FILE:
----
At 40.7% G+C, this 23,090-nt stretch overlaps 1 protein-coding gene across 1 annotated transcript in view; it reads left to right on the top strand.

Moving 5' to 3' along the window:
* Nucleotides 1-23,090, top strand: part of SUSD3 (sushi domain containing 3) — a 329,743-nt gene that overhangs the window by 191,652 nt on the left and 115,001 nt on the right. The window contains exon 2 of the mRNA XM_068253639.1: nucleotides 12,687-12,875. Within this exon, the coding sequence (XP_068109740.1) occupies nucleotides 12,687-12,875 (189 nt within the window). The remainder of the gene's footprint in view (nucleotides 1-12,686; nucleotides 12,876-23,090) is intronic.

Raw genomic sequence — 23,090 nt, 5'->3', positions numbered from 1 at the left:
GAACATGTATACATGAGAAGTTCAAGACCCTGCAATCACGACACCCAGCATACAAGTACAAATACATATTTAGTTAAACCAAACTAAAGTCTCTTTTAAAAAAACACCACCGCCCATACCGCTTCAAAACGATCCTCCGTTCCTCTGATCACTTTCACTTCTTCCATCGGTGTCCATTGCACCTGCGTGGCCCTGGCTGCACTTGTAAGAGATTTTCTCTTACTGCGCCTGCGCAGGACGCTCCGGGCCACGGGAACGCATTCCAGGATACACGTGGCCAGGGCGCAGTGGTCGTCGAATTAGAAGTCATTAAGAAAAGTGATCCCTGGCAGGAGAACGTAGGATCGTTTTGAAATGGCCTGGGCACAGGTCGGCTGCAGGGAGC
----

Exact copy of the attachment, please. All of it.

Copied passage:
At 40.7% G+C, this 23,090-nt stretch overlaps 1 protein-coding gene across 1 annotated transcript in view; it reads left to right on the top strand.

Moving 5' to 3' along the window:
* Nucleotides 1-23,090, top strand: part of SUSD3 (sushi domain containing 3) — a 329,743-nt gene that overhangs the window by 191,652 nt on the left and 115,001 nt on the right. The window contains exon 2 of the mRNA XM_068253639.1: nucleotides 12,687-12,875. Within this exon, the coding sequence (XP_068109740.1) occupies nucleotides 12,687-12,875 (189 nt within the window). The remainder of the gene's footprint in view (nucleotides 1-12,686; nucleotides 12,876-23,090) is intronic.

Raw genomic sequence — 23,090 nt, 5'->3', positions numbered from 1 at the left:
GAACATGTATACATGAGAAGTTCAAGACCCTGCAATCACGACACCCAGCATACAAGTACAAATACATATTTAGTTAAACCAAACTAAAGTCTCTTTTAAAAAAACACCACCGCCCATACCGCTTCAAAACGATCCTCCGTTCCTCTGATCACTTTCACTTCTTCCATCGGTGTCCATTGCACCTGCGTGGCCCTGGCTGCACTTGTAAGAGATTTTCTCTTACTGCGCCTGCGCAGGACGCTCCGGGCCACGGGAACGCATTCCAGGATACACGTGGCCAGGGCGCAGTGGTCGTCGAATTAGAAGTCATTAAGAAAAGTGATCCCTGGCAGGAGAACGTAGGATCGTTTTGAAATGGCCTGGGCACAGGTCGGCTGCAGGGAGC